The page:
Maryland bans scholarship displacement in higher ed

Reducing student financial aid packages based on scholarship funding from outside sources, a common practice, will no longer happen at public colleges in Maryland.

Because of legislation passed in July, a student’s financial aid package can not be reduced unless the student’s total financial aid exceeds college costs or the scholarship provider gives permission.

Central Scholarship, a nonprofit organization that provides scholarships and interest-free loans to Maryland students, had advocated for the law. Some institutions employ displacement to spread funding among more students, which frustrates scholarship providers who want to have a direct impact on student outcomes.

“If a scholarship provider wanted to support a college, they’d give the money directly to the college and not to a student,” says Mark Kantrowitz, a higher ed consultant as well as publisher and vice president of strategy at, a website providing college admission and financial aid information.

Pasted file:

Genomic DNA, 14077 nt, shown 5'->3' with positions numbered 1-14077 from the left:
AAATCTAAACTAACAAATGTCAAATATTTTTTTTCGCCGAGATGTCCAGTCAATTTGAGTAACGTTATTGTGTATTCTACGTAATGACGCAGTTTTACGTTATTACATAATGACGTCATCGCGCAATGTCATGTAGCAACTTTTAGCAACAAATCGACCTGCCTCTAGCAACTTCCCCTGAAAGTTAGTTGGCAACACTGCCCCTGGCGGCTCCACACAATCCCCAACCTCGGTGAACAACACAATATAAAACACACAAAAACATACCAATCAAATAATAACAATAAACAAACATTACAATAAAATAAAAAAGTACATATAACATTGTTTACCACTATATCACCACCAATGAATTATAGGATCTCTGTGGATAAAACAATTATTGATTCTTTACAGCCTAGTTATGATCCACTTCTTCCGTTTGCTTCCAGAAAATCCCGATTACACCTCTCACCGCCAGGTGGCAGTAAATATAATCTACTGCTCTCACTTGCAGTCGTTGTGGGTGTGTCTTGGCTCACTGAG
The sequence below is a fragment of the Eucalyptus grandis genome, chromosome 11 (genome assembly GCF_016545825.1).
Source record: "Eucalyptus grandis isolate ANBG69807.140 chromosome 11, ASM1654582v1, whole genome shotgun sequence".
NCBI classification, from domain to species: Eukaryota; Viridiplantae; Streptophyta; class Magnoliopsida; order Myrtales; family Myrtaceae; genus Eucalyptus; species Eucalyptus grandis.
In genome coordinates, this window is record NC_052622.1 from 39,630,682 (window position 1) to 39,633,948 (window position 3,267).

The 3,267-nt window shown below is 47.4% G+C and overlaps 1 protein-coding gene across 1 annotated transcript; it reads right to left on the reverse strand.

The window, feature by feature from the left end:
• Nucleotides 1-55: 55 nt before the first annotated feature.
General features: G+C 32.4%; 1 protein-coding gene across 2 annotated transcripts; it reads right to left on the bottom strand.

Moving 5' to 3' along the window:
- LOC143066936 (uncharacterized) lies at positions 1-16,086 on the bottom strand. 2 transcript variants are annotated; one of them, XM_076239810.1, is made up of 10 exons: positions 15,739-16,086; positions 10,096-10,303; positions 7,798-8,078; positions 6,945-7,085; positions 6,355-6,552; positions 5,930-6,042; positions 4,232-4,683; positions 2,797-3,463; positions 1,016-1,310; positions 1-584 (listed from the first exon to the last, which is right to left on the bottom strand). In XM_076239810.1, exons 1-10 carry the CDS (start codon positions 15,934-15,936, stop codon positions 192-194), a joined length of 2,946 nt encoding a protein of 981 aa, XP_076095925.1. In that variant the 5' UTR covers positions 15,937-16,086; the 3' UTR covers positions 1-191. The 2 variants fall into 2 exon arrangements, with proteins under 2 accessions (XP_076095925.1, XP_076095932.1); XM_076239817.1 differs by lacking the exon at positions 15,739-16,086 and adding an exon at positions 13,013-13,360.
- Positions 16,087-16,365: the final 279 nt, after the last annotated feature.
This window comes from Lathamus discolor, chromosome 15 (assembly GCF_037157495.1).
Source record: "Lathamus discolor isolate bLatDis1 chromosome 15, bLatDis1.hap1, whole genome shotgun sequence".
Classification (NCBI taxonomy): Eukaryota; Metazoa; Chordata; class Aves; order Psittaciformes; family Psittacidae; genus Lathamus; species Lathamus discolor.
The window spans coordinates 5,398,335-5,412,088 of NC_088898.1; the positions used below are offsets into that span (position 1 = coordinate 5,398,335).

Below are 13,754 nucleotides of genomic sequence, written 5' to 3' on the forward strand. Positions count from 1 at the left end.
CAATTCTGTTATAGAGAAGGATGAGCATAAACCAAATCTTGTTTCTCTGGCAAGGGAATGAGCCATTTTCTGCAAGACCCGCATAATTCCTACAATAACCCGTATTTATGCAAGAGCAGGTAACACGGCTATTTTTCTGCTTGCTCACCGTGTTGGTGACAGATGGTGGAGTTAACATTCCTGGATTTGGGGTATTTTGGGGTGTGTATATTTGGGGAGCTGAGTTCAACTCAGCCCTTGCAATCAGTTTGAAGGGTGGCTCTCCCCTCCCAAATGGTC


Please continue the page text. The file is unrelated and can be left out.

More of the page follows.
One-fifth of colleges and universities nationally reduce their own grants before reducing loans when an outside source scholarship is awarded, according 
to Kantrowitz. That statistic helped prompt the new law.

He says colleges that give out athletic scholarships often do not apply the same displacement rules to their own scholarships, further complicating the issue.

With increased awareness of successful advocacy among scholarship providers, as well as a model for lawmakers to follow, institutions can expect other states to consider similar legislation.

In response, institutions may want to forge compromises with scholarship providers, such as by using scholarships to reduce unmet need or possibly creating a 50-50 split to help limit loans.

Kantrowitz advises forming public-private partnerships. “The scholarship providers and the colleges work together to maximize the impact of the financial aid that the students are receiving because then everybody wins,” he says.


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